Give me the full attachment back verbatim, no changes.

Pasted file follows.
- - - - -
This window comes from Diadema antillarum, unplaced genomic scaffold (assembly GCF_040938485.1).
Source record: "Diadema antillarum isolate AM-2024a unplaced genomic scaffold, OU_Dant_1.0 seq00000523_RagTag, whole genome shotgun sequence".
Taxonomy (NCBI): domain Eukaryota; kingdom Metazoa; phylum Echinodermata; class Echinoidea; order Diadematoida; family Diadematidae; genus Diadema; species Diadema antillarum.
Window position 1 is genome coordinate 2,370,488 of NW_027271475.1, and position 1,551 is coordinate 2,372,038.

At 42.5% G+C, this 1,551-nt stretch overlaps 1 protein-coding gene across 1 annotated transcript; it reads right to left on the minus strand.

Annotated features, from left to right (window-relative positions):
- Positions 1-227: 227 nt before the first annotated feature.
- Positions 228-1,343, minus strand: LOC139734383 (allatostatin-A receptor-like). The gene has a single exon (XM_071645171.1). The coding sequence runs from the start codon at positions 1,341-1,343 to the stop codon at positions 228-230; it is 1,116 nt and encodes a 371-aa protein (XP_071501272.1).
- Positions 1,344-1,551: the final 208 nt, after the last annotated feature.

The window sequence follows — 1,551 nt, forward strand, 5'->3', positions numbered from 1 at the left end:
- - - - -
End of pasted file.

This window comes from Diadema antillarum, unplaced genomic scaffold (assembly GCF_040938485.1).
Source record: "Diadema antillarum isolate AM-2024a unplaced genomic scaffold, OU_Dant_1.0 seq00000523_RagTag, whole genome shotgun sequence".
Taxonomy (NCBI): domain Eukaryota; kingdom Metazoa; phylum Echinodermata; class Echinoidea; order Diadematoida; family Diadematidae; genus Diadema; species Diadema antillarum.
Window position 1 is genome coordinate 2,370,488 of NW_027271475.1, and position 1,551 is coordinate 2,372,038.

At 42.5% G+C, this 1,551-nt stretch overlaps 1 protein-coding gene across 1 annotated transcript; it reads right to left on the minus strand.

Annotated features, from left to right (window-relative positions):
- Positions 1-227: 227 nt before the first annotated feature.
- Positions 228-1,343, minus strand: LOC139734383 (allatostatin-A receptor-like). The gene has a single exon (XM_071645171.1). The coding sequence runs from the start codon at positions 1,341-1,343 to the stop codon at positions 228-230; it is 1,116 nt and encodes a 371-aa protein (XP_071501272.1).
- Positions 1,344-1,551: the final 208 nt, after the last annotated feature.

The window sequence follows — 1,551 nt, forward strand, 5'->3', positions numbered from 1 at the left end: